I was surprised how easy it was to give up alcohol. I just seamlessly replaced my glass of red with a glass of sparkling San Pellegrino and I didn’t miss the wine one bit. In the whole month I had a glass on two celebratory occasions but I checked with Dallas on Twitter and he gave me a-ok 🙂 Now that Whole30 is over I re-introduced red wine but I feel like it has reclaimed its place as a special occasion drink a couple of nights a week rather than a staple.
I wasn’t so lucky with dairy. I hadn’t realised how much I relied on my sour cream, yoghurt and cheese for my fat sources. My downfall at the end of the first week was probably due to my failure to plan other fat sources like coconut oil/milk, avocado and fattier cuts of meat. 5 days into this lowER fat state my brain cells went into meltdown. My mood started zigzagging in step with my food intake (my partner had the lucky foresight to go overseas for that week), I had a couple of spectacular afternoon crashes requiring a nap and the old friend hunger reared his ugly head. Oh, hello, I remember all this. That is what I used to feel like every day when I conscientiously adhered to the Heart Foundation diet high in whole grains and low in fat. Anyway a few rescue tweets and Facebook messages later, I was back on track armed with cans of coconut milk, a few avocados, casserole beef cuts and nuts.
Surprisingly enough, I still found myself a little hungrier than usual for the rest of the month. I attribute my dairy tolerance (some would say dependence) to my Eastern European genes (epigenetics counts, people!). I didn’t get any digestive upsets when I re-introduced some natural yoghurt back into my diet and it completely solved any niggling hunger issues. However I feel a lot more confidence in controlling my soft cheese cravings and also haven’t felt the need for more high fat dairy since.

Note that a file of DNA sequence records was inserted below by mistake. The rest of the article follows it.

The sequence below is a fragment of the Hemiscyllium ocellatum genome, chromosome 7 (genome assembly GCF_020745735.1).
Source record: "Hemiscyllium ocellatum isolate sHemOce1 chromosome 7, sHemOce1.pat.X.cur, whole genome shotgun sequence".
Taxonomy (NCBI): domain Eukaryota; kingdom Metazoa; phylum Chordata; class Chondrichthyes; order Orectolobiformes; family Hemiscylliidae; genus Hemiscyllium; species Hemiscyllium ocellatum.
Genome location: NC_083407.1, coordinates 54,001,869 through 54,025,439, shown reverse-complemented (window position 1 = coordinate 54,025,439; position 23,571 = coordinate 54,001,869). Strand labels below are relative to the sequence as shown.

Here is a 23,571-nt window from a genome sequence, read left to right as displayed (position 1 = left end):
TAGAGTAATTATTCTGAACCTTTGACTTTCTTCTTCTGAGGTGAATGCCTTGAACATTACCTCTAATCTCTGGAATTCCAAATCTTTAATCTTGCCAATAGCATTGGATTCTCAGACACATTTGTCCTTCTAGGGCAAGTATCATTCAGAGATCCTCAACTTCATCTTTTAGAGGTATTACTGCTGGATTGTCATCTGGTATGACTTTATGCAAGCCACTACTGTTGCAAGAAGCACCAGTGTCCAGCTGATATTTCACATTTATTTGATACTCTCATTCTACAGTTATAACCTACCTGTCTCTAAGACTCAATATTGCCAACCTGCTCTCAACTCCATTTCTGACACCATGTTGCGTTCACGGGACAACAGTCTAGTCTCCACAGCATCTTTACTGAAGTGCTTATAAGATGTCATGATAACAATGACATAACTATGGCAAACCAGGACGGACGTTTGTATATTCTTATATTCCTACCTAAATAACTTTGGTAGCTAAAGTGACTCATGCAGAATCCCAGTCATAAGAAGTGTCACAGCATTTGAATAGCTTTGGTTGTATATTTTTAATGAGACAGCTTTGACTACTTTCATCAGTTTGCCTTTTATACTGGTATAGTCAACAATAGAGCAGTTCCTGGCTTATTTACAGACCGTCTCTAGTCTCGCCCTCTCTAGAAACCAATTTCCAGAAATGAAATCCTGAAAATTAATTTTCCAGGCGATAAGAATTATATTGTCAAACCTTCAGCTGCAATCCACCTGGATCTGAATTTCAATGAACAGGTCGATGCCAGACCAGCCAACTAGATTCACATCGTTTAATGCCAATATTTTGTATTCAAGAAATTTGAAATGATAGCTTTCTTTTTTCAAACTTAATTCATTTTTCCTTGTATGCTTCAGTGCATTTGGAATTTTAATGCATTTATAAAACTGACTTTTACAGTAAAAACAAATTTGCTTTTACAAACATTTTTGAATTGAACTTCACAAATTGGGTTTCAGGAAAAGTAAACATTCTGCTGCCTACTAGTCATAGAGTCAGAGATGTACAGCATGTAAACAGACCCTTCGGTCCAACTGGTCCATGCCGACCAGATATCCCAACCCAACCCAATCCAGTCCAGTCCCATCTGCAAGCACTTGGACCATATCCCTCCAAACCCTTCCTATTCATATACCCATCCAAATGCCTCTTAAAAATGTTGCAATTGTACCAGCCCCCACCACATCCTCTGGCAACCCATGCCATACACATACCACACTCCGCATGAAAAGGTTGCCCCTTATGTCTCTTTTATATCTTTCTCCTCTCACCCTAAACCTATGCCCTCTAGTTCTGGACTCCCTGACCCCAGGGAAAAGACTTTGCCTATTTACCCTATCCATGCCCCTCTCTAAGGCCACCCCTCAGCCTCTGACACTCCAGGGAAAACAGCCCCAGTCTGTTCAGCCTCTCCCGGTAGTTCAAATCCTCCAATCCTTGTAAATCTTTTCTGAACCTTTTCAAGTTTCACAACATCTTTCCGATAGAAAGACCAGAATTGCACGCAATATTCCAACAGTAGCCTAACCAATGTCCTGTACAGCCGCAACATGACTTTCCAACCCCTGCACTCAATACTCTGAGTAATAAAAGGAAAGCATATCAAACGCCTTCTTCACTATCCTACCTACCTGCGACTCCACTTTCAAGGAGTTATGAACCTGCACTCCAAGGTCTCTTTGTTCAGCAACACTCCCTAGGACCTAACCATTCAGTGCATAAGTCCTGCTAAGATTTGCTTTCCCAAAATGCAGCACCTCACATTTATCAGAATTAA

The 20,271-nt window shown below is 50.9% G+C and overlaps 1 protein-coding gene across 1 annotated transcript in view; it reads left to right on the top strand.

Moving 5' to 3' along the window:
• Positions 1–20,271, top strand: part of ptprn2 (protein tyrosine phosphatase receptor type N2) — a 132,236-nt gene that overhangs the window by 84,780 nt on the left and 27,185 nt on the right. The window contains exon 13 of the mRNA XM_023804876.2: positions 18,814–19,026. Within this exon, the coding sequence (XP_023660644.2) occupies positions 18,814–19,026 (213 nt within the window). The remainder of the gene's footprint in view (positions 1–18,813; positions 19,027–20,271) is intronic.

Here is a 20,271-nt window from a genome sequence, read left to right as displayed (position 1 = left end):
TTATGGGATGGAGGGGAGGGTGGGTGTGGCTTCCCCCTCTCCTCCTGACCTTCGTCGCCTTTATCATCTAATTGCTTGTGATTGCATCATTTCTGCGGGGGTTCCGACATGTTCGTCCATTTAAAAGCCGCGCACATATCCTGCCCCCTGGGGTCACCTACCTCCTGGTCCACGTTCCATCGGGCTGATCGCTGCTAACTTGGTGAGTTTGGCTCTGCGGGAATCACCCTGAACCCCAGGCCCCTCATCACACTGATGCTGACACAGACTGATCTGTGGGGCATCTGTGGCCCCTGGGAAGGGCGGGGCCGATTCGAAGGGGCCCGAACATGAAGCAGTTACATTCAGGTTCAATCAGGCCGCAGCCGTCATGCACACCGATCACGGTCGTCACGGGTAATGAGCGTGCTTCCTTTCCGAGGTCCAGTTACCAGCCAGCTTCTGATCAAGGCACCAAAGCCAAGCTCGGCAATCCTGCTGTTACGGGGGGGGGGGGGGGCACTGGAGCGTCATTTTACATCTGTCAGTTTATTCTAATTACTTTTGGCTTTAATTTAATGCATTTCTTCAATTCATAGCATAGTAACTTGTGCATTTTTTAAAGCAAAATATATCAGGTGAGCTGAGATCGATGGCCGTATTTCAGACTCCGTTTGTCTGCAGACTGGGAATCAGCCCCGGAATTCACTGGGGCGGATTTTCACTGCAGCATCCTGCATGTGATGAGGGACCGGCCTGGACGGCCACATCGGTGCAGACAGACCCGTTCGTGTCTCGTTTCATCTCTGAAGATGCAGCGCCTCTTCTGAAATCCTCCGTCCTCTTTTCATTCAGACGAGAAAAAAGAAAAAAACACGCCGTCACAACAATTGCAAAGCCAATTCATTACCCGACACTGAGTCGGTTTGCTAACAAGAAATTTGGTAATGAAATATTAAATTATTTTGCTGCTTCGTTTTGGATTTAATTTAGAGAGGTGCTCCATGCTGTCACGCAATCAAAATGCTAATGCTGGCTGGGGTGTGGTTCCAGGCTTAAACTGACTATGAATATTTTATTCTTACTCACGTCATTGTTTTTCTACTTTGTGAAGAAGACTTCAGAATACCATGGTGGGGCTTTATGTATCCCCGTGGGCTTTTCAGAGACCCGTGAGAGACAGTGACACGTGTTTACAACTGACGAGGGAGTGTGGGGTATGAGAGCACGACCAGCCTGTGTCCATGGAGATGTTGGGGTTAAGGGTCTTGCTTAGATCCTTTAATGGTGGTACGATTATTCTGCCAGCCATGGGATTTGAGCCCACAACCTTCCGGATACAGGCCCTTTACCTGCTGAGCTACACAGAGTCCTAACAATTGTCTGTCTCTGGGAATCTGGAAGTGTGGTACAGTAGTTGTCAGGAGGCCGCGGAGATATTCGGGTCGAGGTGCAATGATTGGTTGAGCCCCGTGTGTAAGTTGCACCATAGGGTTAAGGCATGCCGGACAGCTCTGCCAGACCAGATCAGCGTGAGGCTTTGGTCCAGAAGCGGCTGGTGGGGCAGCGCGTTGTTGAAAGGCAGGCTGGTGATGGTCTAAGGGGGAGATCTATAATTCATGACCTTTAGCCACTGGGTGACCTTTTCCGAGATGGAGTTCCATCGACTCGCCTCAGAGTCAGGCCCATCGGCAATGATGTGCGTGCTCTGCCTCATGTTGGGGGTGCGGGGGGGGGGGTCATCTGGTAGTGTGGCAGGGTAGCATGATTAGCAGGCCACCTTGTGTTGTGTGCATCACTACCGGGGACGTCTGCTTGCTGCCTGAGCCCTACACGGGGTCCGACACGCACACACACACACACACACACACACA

An unexpected benefit of focusing more on what I eat and how I feel daily was an appetite for more vegetables. I’m not a big veggie eater. I allow that they might be good for us and generally eat them drowned in butter but I resent the ad nauseum push for 2+5 as if the lack of fruit and veg is the sole source of all our heath problems. That said, on the Whole30 I found myself looking for new varieties at the grocer and doing some veg experimentation in the kitchen.
So at the end I reckon even a pretty good diet can do with a few tweaks. It’s easy to get into a rut with your food choices and the Whole30 allowed me to bring a little more focus and awareness to my food choices.
Anyone who is still on the fence about giving up grains, sugar and industrial food should seriously consider a 30 day program like this. I really believe that cold turkey is the best approach when comes to diet for most people: better struggle for a couple of weeks than drag it out for months and fight the recurrent cravings.
Feel free to share your experiences with Whole30 or your own story of lifestyle change. How did you do it? What mistakes did you make along the way and how did you deal with them?